Sperm donation is the provision or "donation" by a man “sperm donor” of his sperm, principally for it to be used in the artificial insemination of a woman or women who are not his sexual partners for the purpose of achieving a pregnancy.
Everything you wanted to know about this unique and increasingly common way of starting a family.
AT A GLANCE:
• Sperm donation refers to the use of sperm that has been donated to assist an individual or couple in becoming parents
• Donors may be de-identified or known, and the rules vary depending on which state you live in
• A vigorous physical and psychological screening process is required for both donor and recipient
A sperm donor will usually donate sperm to a sperm bank under a contract, which typically specifies the period during which the donor will be required to produce sperm, which generally ranges from six to 24 months depending on the number of pregnancies which the sperm bank intends to produce from the donor.
Sperm provided by a sperm bank will be produced by a donor attending at the sperm bank's premises in order to ascertain the donor's identity on every occasion. The sperm is frozen and quarantined, usually for a period of six months, and the donor is re-tested prior to the sperm being used for artificial insemination.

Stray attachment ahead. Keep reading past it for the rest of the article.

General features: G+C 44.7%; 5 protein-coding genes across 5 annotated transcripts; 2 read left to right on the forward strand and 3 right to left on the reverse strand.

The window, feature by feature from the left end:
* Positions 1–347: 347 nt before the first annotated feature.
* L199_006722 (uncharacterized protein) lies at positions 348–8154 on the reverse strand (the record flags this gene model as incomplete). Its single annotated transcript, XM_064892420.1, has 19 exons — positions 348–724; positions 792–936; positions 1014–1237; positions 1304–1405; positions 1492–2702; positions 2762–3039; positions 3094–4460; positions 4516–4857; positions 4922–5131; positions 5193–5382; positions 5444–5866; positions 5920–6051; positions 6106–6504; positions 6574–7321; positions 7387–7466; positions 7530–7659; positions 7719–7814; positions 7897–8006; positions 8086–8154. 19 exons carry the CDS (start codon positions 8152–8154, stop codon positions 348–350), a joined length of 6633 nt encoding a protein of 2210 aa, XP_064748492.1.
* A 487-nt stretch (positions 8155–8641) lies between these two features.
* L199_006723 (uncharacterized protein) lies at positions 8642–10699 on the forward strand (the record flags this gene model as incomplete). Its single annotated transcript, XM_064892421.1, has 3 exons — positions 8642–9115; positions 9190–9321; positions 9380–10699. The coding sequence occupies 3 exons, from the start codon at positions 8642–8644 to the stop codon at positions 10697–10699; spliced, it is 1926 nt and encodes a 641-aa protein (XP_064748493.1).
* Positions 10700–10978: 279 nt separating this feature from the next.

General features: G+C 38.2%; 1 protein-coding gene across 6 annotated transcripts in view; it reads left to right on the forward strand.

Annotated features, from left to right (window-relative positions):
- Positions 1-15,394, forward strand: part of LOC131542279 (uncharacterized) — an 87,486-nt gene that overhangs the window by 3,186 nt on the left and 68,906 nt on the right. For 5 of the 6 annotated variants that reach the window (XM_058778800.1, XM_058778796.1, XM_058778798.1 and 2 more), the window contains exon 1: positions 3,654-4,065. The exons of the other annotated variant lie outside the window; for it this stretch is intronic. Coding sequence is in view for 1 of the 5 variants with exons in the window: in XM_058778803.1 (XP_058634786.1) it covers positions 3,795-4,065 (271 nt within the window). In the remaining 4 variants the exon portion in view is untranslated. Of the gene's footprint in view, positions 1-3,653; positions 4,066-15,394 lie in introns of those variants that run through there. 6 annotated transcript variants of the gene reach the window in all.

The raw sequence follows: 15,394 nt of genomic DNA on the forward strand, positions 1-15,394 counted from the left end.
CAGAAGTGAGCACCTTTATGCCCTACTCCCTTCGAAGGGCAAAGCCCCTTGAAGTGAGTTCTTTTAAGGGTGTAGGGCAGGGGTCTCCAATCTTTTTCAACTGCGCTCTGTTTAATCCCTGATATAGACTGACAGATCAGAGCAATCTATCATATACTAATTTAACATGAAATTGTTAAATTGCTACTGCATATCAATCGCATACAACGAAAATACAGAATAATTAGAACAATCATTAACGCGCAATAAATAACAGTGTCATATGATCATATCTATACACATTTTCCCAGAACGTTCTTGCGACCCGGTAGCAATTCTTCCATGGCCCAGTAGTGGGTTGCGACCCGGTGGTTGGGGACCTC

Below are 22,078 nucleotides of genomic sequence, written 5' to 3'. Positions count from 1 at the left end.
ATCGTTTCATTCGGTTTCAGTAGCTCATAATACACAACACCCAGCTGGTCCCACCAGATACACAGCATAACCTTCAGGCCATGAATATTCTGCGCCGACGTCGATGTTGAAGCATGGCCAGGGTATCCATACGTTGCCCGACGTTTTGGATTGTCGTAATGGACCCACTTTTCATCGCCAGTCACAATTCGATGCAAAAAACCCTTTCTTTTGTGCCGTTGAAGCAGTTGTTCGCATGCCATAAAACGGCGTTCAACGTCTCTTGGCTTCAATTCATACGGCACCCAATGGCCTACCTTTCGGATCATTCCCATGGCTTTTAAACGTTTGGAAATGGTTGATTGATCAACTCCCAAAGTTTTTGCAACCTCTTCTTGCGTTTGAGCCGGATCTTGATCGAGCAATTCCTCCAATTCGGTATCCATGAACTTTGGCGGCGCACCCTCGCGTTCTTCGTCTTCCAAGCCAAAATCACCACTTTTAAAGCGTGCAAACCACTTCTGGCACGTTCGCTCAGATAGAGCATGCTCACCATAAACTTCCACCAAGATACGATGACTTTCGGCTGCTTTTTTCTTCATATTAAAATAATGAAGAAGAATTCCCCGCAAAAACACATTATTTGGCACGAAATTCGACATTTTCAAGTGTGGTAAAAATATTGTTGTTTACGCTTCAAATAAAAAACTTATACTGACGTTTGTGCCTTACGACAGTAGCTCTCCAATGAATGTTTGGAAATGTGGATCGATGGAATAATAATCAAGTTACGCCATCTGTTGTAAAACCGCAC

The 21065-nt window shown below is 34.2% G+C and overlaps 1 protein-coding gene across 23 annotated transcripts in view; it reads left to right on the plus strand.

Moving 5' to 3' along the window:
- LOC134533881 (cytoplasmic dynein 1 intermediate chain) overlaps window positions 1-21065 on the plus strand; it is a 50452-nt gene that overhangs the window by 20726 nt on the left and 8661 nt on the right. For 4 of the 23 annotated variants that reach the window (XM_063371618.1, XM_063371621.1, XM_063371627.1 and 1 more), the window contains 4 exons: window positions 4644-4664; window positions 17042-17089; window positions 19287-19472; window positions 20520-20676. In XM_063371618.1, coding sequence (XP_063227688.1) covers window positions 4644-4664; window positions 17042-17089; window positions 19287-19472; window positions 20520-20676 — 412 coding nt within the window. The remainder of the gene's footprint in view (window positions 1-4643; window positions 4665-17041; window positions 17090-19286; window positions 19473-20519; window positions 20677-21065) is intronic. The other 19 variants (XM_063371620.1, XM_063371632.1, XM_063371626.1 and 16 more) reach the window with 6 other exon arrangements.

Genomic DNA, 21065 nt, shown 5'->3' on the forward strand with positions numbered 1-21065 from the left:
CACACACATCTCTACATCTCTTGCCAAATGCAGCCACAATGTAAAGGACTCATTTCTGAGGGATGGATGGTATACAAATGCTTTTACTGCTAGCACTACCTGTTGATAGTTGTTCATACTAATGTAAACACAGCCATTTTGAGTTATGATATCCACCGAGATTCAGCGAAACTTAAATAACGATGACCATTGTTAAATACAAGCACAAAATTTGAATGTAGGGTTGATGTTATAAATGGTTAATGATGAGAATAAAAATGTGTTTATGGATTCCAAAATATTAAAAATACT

Many donees do not inform the child that they were conceived through sperm donation, or, when non-anonymous donor sperm has been used, they do not tell the child until they are old enough for the clinic to provide contact information about the donor. Some believe that it is a human right for a person to know who their biological mother and father are, and thus it should be illegal to conceal this information in any way and at any time. For donor conceived children who find out after a long period of secrecy, their main grief is usually not the fact that they are not the genetic child of the couple who have raised them, but the fact that the parent or parents have kept information from or lied to them, causing loss of trust.
There are certain circumstances where the child very likely should be told:
• When many relatives know about the insemination, so that the child might find it out from somebody else.
• When the adoptive father carries a significant genetic disease, relieving the child from fear of being a carrier.
The parents' decision-making process of telling the child is influenced by many intrapersonal factors, interpersonal factors, as well as social and family life cycle factors. The appropriate age of the child at disclosure is most commonly given at between 7 and 11 years.
Single mothers and lesbian couples are more likely to disclose from a young age. Donor conceived children in heterosexual coupled families are more likely to find out about their disclosure from a third party.